ALBUQUERQUE, N.M. — The University of New Mexico is moving forward with a plan to require incoming freshmen to live on campus.

Student leaders have criticized the policy, saying housing choice is one of the university’s selling points, The Albuquerque Journal reported (http://bit.ly/2ccHof2).

But the Board of Regents approved the measure with a 5-to-2 vote. Supporters say students who spend their early years on campus are likely to do better academically.

Student regent Ryan Berryman voted against the measure, though he said he does recommend on-campus housing.

“We talk about this mandate like we want it to make us a destination university. But I think that happens organically,” Berryman said. “I just don’t think it’s the university’s place to mandate how someone spends their money or where they should live.”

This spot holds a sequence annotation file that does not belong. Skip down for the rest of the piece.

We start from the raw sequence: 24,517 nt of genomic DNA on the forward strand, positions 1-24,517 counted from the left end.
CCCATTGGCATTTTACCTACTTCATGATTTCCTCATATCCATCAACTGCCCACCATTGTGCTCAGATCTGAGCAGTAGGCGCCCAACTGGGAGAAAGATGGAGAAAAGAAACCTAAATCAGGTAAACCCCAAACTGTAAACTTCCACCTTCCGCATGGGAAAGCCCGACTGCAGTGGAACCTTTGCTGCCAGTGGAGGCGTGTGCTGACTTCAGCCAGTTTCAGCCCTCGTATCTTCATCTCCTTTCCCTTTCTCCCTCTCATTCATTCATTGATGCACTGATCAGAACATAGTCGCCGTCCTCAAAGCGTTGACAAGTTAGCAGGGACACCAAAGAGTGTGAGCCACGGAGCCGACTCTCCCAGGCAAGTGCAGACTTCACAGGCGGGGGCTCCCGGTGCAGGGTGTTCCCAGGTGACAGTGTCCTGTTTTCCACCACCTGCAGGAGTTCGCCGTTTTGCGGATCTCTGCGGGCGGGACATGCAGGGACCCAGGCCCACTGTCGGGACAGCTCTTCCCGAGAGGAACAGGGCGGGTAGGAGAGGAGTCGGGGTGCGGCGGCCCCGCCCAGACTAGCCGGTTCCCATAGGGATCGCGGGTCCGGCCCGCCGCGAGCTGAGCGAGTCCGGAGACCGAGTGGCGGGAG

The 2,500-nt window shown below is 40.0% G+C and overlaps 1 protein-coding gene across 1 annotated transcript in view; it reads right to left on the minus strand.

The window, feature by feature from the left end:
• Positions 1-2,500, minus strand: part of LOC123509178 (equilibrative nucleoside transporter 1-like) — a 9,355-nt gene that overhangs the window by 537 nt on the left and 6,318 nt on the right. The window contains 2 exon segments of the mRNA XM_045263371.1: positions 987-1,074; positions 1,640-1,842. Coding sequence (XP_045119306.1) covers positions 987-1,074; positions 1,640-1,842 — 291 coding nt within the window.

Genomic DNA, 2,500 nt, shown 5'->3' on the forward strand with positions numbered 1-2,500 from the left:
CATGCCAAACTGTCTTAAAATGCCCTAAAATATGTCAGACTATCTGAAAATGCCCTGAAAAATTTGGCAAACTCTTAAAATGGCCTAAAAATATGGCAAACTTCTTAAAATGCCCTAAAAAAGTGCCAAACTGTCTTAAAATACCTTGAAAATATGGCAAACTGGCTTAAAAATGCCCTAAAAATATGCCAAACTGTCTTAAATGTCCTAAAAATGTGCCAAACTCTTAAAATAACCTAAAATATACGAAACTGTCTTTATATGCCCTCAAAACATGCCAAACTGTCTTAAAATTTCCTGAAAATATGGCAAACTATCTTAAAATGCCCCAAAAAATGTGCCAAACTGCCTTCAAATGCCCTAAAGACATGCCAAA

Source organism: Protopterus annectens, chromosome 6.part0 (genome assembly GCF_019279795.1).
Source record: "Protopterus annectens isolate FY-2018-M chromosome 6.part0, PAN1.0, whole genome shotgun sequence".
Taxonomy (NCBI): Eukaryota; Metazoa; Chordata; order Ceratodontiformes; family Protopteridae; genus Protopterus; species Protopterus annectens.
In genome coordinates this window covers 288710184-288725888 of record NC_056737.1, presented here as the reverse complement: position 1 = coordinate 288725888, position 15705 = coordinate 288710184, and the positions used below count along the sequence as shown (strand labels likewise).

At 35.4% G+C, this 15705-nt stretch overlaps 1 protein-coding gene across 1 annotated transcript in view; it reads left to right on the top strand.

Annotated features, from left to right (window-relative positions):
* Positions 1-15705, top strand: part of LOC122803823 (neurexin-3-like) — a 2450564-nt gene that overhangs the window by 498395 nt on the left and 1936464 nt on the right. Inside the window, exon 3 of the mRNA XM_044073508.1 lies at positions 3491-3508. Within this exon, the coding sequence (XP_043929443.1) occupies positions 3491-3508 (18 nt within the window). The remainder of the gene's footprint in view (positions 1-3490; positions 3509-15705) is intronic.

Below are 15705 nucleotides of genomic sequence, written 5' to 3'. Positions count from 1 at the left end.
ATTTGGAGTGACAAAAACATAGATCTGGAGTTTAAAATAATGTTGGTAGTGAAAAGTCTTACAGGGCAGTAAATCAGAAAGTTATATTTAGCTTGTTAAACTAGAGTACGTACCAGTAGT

The living requirement is set to take effect in 2018 and would allow several exceptions. Students would be allowed to live with family members within 30 miles of the university, and they could get out of dorm living if it would pose an “undue hardship” — financial or otherwise.

Some students, including 19-year-old Danielle Kirven, a senator with ASUNM and a member of the Black Student Alliance, the student government, believe the university should implement the change more slowly.

“A lot of our students who live on campus have voiced a sense of feeling out of place or frustration that comes with always having to explain themselves, which can contribute to a lack of engagement and negative performance academically,” Kirven said, saying a slower adoption of the program would assuage some of those feelings.

Board of Regents President Rob Doughty seemed to hear those concerns, as he changed the policy to start in 2018 instead of 2017.


Information from: Albuquerque Journal, http://www.abqjournal.com